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The Best Contractor Table Saws

TODO

Contractor table saws provide precision and power but won't take up your entire shop. Check out our guide to the best on the market!

If you’re looking for a contractor table saw, you’re probably pretty serious about the quality of your work. There are a lot of options on the market, and some of them are from lesser-known brands. I’ve put together this guide to some of the best products out there, with an honest assessment of their strengths and weaknesses.

My overall pick for the best combination of features and value is the Powermatic 1791230K. But any of the tools below would make a great choice. Read on to find out why!

Why a Contractor Table Saw?

If you’re like me when I first started thinking about a contractor table saw, you might be upgrading from a smaller portable jobsite saw. You might even be wondering what exactly makes a contractor table saw different from a portable saw. They’re both used by contractors, right? Well, yes, contractors use both kinds of saw, but the term “contractor table saw” has a more specific meaning.

Construction

Contractor table saws are typically a single unit comprising both the saw table and support legs, as opposed to portable saws which have a separate optional stand.

The tables are typically made of cast iron rather than aluminum or other lightweight material. This makes them much heavier (200-300 pounds) but that extra mass greatly reduces vibrations, resulting in more accurate cuts. Contractor table saws are still light enough to move from jobsite to jobsite, but for the most part they’re meant to be stationary. Once you get it set up, you’ll want to bring the work to the saw rather than the other way around.

There are plenty of videos like this one that show you how to easily build a rolling base for your contractor table saw. This can be a nice addition if you’d like to wheel it around your shop as needed.

Motor and Drive Mechanism

The motor and drive mechanism also set contractor table saws apart from their portable cousins. They typically have induction motors rather than universal motors. Without getting too deep into the technical differences, induction motors are generally both quieter and more powerful. The induction motor is connected to the blade shaft via a system of belts, rather than connecting directly as on a portable saw. This provides for greater torque, but adds a number of moving parts that need to be properly maintained for safe operation.

The motor on a contractor table saw typically bolts on to the back of the unit. This lets you remove it for easier breakdown and transport, but means the saw isn’t quite as self-contained as a portable model.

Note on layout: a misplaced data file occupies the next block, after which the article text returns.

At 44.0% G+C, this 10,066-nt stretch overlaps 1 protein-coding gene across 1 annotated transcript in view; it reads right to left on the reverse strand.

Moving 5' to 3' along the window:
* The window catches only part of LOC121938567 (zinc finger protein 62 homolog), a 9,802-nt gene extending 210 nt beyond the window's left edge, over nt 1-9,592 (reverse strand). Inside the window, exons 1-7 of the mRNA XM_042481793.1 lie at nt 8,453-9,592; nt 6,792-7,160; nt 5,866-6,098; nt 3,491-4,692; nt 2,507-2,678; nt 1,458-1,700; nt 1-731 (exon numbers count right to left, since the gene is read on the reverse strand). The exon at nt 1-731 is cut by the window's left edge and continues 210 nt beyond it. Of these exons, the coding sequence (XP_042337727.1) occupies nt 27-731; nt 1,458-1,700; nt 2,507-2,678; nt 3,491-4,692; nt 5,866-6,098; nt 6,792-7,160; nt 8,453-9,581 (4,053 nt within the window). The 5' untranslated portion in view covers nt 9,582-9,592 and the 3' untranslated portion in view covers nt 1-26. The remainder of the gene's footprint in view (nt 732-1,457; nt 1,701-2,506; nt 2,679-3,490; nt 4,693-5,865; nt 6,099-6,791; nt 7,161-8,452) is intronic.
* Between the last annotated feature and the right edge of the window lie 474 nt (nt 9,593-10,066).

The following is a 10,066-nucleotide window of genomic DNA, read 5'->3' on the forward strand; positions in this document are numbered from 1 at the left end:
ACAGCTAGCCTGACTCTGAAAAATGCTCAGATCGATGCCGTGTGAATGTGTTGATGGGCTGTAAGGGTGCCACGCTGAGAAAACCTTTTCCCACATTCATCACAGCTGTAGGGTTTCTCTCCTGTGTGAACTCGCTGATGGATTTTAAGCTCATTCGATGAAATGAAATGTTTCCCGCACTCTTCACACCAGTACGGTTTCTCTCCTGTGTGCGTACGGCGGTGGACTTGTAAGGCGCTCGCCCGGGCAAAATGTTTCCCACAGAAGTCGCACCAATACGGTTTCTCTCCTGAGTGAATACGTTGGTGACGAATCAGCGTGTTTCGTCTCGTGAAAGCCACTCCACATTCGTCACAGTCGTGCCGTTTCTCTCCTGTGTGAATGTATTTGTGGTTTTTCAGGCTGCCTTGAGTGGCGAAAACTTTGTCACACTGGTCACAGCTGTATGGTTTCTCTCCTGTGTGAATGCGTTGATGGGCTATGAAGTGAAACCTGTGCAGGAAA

Rip Capacity

Most portable saws have a rip capacity that tops out at 24 to 30 inches. That limits the size of material you can safely saw on them. By contrast, you can expect a contractor table saw to accept more than 30 inches, typically at least 36. And many have extension tables or wings that extend that to 52” or even more.

Other Differences

Most portable saws have an enclosure around the blade to enable dust collection. That’s not typically the case on a contractor table saw—they’re usually open at the bottom, so sawdust drops right out onto the ground. Not a problem on a jobsite, but in a shop setting you might not like that so much. There are ways to rig up enclosures to improve dust collection, but your luck may be a little hit-or-miss depending on the model.

Finally, as alluded to earlier, these saws are more precise overall than the smaller portable saws. They vibrate less, and they’re generally machined to tighter tolerances. Unlike most portable saws, you can expect rip fences and miter gauges to be accurate and tight, without a lot of play. If you plan to do fine woodworking with your saw, a contractor table saw will repay your investment.

Be sure to check out our complete guide to choosing a table saw for more in-depth discussions of some of these topics!

The Top 5 Contractor Table Saws

Now that we know the basics about contractor table saws, let’s take a look at my favorite table saws on the market.

Powermatic 1791230K

The Powermatic 1791230K is an efficient machine that tends not to leave a mess when you’re done with it. Unlike some other models on the market, the Powermatic has a dust collection container that actually manages to collect dust and wood chips without springing any leaks. Plus, it comes with a rolling base which makes it easy to maneuver around the shop or the job site.

Powermatic 1791230K

Unlike many other saws, the Powermatic comes with a riving knife that can be used for non-through cuts. That means you get the safety of a riving knife even if you’re not cutting all the way through a piece of wood. (You’ll want to put the regular through-cut riving knife back on once you’re done.)

With a total 50” rip capacity using the included extension table, it’s hard to go wrong with this table saw. Although it comes in at a higher price point than some of its competitors, it makes up for that with its superior build quality and a comprehensive five-year warranty.

Pros